by Frank Hyde
February 15, 1950
Part 4 of 4
Swat's Top Thrills on Sandlots Against Boston Braves, Hornell
One of Swat Erickson's biggest regrets is missing the World Series by one year.
The big Swede left Washington for Minneapolis in 1923 and the following year Bucky Harris, the old "Boy Wonder," brought the Nats home in the van of the American League race. Washington went on to beat the Giants in the World Series and register the only Senator triumph in the classic. The Nats made the series in 1925 and again in '33, but that 1924 win over McGraw's Giants was the first and only victory in the big show.
"I went down to see the Series," Swat laughs today," and told Buck, 'see when you got rid of me you won.'"
Trying to condition himself too hurriedly proved Swat's undoing at Minneapolis. A cold in his back sidelined him and he decided to return to Jamestown. About that time Donnie Bush, seeking a good relief chucker, wired an offer from Indianapolis, but the Big Swede was adamant.
Tried Comeback at Toronto
Hope always flares anew, however, when spring rolls around so in 1925 Swat headed for Toronto. "I realized then I could never get in proper shape. It was cold up there and I couldn't shake off my lame back."
That was the end of organized baseball for Swat Erickson, but two of his greatest thrills were to come from sandlots. One was a one-hitter against the Boston Braves at Celoron Park, and the other was a no-hit job against Hornell in the old Western New York League.
Of course, a two-hitter he beat Red Faber of the White Sox in 1918, the year before they became infamous Black Sox in the World Series scandal of '19 gives the big fellow a terrific amount of satisfaction.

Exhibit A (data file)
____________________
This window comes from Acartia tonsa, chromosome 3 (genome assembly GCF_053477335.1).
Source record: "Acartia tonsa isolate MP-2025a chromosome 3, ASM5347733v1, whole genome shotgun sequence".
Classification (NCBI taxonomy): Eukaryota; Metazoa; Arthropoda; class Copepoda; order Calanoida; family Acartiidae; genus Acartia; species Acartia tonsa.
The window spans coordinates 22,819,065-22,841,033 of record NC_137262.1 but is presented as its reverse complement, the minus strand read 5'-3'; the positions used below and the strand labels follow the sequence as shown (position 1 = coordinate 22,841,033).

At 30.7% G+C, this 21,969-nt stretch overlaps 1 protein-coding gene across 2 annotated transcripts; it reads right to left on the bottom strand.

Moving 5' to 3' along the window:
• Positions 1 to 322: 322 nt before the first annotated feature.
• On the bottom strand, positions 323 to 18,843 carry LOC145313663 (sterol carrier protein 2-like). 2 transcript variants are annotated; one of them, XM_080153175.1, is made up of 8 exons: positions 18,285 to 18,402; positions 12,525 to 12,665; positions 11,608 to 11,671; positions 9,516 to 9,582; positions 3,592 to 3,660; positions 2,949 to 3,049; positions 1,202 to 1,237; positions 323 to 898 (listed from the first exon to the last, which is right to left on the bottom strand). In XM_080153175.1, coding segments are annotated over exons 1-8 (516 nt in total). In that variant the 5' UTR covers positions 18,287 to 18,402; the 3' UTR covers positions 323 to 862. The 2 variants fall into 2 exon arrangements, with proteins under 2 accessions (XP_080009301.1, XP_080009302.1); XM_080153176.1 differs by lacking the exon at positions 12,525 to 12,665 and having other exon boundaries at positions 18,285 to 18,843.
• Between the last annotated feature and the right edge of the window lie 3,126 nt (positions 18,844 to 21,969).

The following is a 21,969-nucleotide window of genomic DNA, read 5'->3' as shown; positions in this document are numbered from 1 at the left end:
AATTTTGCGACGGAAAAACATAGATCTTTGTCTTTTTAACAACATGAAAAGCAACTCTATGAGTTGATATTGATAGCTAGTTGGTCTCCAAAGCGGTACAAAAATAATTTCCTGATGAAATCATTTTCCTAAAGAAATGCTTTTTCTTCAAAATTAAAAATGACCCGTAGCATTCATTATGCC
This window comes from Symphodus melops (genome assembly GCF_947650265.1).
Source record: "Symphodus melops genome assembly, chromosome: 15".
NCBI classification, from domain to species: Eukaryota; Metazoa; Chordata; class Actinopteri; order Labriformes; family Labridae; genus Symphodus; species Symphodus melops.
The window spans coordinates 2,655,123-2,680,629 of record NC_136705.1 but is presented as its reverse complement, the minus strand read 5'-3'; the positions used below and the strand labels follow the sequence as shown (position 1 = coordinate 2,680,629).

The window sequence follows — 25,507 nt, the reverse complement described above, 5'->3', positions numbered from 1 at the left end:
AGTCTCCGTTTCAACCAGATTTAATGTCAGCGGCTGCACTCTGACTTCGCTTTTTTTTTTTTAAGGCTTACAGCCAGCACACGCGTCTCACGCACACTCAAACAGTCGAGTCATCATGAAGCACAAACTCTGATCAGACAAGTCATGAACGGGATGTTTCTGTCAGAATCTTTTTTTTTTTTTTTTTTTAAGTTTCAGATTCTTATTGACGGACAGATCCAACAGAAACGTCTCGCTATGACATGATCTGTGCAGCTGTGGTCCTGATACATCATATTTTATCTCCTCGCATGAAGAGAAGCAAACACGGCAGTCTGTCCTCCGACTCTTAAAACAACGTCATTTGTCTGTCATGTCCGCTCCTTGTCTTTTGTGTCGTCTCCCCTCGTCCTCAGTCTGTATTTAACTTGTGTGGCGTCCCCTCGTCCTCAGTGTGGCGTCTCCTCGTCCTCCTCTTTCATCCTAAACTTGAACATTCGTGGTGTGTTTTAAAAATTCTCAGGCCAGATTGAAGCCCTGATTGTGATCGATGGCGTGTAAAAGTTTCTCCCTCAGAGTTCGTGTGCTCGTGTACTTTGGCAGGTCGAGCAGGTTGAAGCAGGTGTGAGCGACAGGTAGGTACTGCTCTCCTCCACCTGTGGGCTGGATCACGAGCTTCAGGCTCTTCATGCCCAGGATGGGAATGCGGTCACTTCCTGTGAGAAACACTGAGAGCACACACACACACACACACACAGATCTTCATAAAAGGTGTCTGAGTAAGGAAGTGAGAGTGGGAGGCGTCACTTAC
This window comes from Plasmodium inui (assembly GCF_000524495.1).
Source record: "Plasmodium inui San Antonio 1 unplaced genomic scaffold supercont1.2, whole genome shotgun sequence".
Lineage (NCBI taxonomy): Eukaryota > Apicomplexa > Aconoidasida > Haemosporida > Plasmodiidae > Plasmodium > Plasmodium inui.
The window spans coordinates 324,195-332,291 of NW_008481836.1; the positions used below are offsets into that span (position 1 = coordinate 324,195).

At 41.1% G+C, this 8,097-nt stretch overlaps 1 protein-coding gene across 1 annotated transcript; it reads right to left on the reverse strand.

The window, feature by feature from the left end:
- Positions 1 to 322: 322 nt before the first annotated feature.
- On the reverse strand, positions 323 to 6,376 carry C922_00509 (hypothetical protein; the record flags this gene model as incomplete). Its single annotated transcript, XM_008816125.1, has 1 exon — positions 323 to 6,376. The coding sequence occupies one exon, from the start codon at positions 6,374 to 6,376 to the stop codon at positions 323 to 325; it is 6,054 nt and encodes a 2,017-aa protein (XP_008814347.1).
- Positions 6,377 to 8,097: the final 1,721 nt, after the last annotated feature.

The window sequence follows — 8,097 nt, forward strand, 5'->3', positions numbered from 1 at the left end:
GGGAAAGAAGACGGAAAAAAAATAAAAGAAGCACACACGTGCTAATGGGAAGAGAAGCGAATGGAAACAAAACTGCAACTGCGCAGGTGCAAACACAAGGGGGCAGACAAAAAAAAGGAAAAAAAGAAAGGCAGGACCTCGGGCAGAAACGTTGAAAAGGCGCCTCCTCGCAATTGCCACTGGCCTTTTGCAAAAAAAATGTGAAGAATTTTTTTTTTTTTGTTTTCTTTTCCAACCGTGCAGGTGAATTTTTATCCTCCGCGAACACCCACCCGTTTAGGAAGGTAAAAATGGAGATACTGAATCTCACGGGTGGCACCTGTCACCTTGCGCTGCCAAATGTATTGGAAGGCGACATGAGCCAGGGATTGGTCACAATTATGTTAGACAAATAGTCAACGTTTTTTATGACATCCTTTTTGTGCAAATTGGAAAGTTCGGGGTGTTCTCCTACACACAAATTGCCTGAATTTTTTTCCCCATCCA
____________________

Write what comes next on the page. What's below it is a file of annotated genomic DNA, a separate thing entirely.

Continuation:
That 3-0 victory over the Braves at Celoron Park on Aug. 8, 1930 - almost five years after Swat bid goodbye to the organized game - probably marks one of the most remarkable temporary returns to form in baseball annals.
Manager Bill McKechnie brought his Braves to Jamestown for another routine exhibition with Billy Webb's Spiders. Swat opposed Danny Hansel, the former Villenova College ace, and it was big Swat himself who lived up to his nickname by doubling with the bases full in the second inning to produce the game winning margin.
Lance Richbourg, who pinch-hit for Hansel with one gone in the ninth broke up Swat's no-no with a dinky roller between first and second. Swat fanned eight that day, twice getting Wally Berger and George Sisler with his wiff ball. Only nine men faced him in the first three innings.
No-Hitter at Hornell
Hornell was "loaded" with a host of imported stars the day Swat turned in his no-hitter for Elmira.
So potent was the giant's stuff that day the not a single drive was hit to the outfield and when the game was over the three Elmira gardeners called for the ball and tossed it around between them. "We just want to say we handled a ball," one explained.
Today bid Swat and the missus lives quietly in their comfortable home on Mattson Road. The old fastballer, looking fit and formidable, has enough land to "do a little gardening on" as he puts it, during his spare time from his job at Art Metal.
A son, Burwin or "Little Swat" and his wife and son, also make their home with the elder Erickson. Burwin hurled for the Jamestown Falcons for one season before the war and was in two campaigns with the Flock since hostilities ceased. Today "Big Swat" looks to his grandson, Dennis, to carry on the Erickson tradition in baseball.
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